India to Let US Search Himalayas for WWII Remains
Sensitivities with China may have blocked past recovery efforts
By Mark Russell,  Newser Staff
Posted Jun 7, 2012 8:41 AM CDT
A picture taken on February 6, 2012 shows an aerial view of the Mount Everest range, some 87 miles north-east of Kathmandu.   (Getty Images)
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(Newser) – The remains of hundreds of American servicemen and the wreckage of their planes have been scattered across the most remote reaches of the Himalayas since World War II. Yesterday, however, India agreed to let teams from the US Joint POW/MIA Accounting Command search for and recover those remains. The Washington Post notes that one 2007 recovery mission in a disputed India-China border region was shut down due to what analysts say was India's fears of poking at China. India's apparent change of heart follows 2010 legislation that boosted annual remains-recovery quotas set for JPAC.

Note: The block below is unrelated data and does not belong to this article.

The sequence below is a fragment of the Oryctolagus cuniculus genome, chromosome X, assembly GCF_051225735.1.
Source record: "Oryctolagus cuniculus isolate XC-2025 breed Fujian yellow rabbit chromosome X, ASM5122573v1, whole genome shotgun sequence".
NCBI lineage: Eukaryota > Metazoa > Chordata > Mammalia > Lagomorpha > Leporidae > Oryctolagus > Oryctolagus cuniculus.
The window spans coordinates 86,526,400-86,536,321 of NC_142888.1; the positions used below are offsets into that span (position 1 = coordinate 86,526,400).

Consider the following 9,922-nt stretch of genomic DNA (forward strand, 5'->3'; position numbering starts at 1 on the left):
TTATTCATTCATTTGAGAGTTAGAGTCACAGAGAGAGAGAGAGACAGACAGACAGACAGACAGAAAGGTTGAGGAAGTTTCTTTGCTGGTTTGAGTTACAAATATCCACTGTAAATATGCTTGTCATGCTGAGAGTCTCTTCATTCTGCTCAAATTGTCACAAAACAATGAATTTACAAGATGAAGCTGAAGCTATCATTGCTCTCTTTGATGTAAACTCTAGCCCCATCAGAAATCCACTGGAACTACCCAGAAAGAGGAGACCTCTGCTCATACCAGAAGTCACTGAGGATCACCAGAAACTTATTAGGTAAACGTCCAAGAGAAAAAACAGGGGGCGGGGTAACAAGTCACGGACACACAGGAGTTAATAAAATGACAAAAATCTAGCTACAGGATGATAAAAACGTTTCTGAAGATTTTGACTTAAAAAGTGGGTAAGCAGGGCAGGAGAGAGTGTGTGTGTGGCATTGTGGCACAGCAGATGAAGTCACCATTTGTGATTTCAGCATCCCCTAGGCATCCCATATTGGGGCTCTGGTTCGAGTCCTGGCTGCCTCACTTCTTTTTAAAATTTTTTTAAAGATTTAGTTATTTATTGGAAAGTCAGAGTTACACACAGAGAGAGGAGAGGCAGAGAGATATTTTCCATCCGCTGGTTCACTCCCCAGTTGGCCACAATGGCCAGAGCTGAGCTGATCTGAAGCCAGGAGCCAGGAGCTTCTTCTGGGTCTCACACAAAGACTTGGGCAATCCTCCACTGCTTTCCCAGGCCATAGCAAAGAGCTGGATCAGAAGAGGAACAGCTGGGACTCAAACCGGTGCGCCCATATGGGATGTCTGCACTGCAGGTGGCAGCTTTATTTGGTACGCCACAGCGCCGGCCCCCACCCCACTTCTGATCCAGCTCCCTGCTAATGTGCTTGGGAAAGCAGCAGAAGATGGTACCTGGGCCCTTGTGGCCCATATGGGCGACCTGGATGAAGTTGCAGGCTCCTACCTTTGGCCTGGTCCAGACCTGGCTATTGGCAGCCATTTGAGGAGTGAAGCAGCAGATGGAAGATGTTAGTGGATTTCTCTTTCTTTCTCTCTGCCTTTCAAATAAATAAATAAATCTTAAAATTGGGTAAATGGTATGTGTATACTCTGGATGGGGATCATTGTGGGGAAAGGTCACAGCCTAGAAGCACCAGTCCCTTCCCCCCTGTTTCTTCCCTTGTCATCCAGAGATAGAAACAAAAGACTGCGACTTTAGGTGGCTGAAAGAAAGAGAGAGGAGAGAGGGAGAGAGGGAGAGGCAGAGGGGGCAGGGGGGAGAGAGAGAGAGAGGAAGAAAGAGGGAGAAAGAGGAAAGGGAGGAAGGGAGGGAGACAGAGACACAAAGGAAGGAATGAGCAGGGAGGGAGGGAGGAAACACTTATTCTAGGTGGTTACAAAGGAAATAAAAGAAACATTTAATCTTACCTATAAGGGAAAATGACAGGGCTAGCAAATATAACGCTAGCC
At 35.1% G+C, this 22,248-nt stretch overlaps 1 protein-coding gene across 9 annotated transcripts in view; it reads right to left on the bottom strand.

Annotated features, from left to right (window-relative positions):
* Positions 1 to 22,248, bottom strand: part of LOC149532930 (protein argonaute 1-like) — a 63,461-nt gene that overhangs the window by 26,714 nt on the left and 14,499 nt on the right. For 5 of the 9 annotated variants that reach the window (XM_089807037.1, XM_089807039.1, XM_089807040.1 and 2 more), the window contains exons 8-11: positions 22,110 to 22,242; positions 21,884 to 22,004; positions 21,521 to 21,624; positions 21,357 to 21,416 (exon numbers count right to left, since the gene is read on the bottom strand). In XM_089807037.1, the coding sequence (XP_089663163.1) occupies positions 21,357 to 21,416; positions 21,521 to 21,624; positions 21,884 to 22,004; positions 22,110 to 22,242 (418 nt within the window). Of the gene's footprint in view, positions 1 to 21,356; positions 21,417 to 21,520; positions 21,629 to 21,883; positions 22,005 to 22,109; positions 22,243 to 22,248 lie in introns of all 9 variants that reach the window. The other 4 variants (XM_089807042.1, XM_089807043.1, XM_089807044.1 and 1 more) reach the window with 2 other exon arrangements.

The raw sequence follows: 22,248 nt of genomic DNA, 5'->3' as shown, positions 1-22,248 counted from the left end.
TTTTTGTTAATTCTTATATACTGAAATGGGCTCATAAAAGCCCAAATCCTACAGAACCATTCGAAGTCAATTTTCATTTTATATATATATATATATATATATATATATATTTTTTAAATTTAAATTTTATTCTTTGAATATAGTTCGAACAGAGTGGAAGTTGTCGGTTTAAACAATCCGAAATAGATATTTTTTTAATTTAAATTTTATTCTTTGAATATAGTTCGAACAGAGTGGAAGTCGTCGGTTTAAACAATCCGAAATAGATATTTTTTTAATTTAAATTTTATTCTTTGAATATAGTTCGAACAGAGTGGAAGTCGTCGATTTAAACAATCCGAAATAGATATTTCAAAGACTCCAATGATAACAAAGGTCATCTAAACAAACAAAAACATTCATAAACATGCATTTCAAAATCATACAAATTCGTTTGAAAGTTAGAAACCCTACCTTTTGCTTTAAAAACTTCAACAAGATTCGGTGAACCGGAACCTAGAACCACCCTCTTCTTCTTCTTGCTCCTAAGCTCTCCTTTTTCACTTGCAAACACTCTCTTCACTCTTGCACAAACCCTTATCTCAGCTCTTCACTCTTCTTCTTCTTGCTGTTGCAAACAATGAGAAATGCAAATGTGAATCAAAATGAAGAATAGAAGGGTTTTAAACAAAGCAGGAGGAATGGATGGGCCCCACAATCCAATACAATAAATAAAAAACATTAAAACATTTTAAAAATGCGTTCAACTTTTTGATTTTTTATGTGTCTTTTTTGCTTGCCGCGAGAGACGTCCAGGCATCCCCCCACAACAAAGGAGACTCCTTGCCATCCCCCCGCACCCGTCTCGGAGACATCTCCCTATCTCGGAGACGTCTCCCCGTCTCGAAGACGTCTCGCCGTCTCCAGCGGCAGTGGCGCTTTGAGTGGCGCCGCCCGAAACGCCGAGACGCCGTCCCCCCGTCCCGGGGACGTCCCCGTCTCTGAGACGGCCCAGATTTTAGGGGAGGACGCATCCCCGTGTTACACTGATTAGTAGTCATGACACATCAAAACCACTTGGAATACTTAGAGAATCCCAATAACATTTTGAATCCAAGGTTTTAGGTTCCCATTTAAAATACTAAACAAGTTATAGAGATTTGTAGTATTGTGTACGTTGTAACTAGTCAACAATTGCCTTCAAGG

Allied forces had to fly over the dangerous Himalayas and into China to bypass Japanese-controlled Burma, a route called "flying over the Hump." Arizona-based businessman Clayton Kuhles, who has for years searched the region for the remains of US servicemen and posted the results on his website, is skeptical about how much progress the JPAC recovery team will make. “It took JPAC eight years to identify and repatriate the remains I brought out from a C-87 crash site in 2003," wrote Kuhles in an email. "Time is of the essence in this project because many of the family members are quite elderly and are passing on." This announcement follows similar news out of Vietnam.
 

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